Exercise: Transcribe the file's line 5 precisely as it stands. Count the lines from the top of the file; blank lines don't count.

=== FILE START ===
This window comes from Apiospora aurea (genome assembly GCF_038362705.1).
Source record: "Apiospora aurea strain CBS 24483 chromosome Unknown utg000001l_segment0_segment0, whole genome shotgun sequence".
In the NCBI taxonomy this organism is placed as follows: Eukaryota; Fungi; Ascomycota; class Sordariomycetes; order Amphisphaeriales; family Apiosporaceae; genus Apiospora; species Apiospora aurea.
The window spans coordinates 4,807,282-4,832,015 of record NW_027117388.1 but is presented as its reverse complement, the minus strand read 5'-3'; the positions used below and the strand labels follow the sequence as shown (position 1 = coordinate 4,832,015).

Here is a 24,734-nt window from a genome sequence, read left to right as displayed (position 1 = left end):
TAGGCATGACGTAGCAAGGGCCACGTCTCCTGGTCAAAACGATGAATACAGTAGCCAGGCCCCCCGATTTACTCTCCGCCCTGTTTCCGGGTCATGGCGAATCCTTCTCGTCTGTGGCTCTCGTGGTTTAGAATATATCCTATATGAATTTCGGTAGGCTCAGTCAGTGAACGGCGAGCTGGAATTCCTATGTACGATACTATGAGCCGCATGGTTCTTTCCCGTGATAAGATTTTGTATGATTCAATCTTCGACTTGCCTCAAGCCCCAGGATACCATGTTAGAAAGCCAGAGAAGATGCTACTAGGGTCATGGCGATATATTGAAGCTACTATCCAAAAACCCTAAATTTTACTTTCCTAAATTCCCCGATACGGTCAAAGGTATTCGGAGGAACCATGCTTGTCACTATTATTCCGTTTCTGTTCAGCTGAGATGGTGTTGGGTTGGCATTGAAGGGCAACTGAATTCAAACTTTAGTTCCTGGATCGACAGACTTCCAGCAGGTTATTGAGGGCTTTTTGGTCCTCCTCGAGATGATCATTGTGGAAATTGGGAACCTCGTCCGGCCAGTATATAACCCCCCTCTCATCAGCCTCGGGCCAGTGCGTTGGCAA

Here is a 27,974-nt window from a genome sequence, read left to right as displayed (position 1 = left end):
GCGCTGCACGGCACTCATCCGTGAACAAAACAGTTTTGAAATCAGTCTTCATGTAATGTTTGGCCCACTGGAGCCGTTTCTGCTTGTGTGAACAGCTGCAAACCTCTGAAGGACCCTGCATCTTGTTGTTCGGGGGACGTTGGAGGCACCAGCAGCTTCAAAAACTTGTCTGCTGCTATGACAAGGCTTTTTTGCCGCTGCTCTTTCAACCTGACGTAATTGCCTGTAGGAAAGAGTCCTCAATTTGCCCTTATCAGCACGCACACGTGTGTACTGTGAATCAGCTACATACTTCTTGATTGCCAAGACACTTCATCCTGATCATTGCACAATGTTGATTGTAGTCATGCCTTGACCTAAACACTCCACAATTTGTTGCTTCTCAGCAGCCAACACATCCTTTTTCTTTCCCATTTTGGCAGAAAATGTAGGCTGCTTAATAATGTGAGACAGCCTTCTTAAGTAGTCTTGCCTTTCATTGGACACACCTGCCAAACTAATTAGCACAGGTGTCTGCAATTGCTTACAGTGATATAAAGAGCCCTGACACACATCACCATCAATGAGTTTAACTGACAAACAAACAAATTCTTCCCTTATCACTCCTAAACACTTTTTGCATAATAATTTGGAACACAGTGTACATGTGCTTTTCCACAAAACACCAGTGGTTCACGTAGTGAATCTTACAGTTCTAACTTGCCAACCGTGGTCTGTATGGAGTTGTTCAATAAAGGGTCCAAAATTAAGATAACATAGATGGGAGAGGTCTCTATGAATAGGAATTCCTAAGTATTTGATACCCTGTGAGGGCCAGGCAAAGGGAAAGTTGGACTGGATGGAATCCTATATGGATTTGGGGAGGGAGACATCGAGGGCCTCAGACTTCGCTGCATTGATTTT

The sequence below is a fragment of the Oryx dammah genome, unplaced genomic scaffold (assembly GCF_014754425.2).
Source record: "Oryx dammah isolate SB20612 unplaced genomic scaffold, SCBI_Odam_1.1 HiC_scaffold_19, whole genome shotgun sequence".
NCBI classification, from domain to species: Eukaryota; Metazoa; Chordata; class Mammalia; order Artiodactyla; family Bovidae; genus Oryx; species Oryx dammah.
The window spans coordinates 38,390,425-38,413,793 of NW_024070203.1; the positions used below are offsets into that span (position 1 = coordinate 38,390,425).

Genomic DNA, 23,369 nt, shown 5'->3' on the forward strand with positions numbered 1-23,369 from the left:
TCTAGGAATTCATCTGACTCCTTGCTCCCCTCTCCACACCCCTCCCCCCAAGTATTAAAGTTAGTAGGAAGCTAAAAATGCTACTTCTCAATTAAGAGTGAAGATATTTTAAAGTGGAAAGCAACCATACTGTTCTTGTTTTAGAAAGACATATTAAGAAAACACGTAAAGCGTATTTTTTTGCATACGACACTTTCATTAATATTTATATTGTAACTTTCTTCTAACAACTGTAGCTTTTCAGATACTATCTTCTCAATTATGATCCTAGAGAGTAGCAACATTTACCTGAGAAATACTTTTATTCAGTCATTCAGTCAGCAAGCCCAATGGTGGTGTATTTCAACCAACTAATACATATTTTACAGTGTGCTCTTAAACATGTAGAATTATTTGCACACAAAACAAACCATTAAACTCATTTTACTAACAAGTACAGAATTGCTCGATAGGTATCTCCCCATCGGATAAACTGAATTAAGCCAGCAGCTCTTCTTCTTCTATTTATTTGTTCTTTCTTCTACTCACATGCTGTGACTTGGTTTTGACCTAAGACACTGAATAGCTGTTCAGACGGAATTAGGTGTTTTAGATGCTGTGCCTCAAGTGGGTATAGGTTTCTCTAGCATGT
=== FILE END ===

Here is a 24,734-nt window from a genome sequence, read left to right as displayed (position 1 = left end):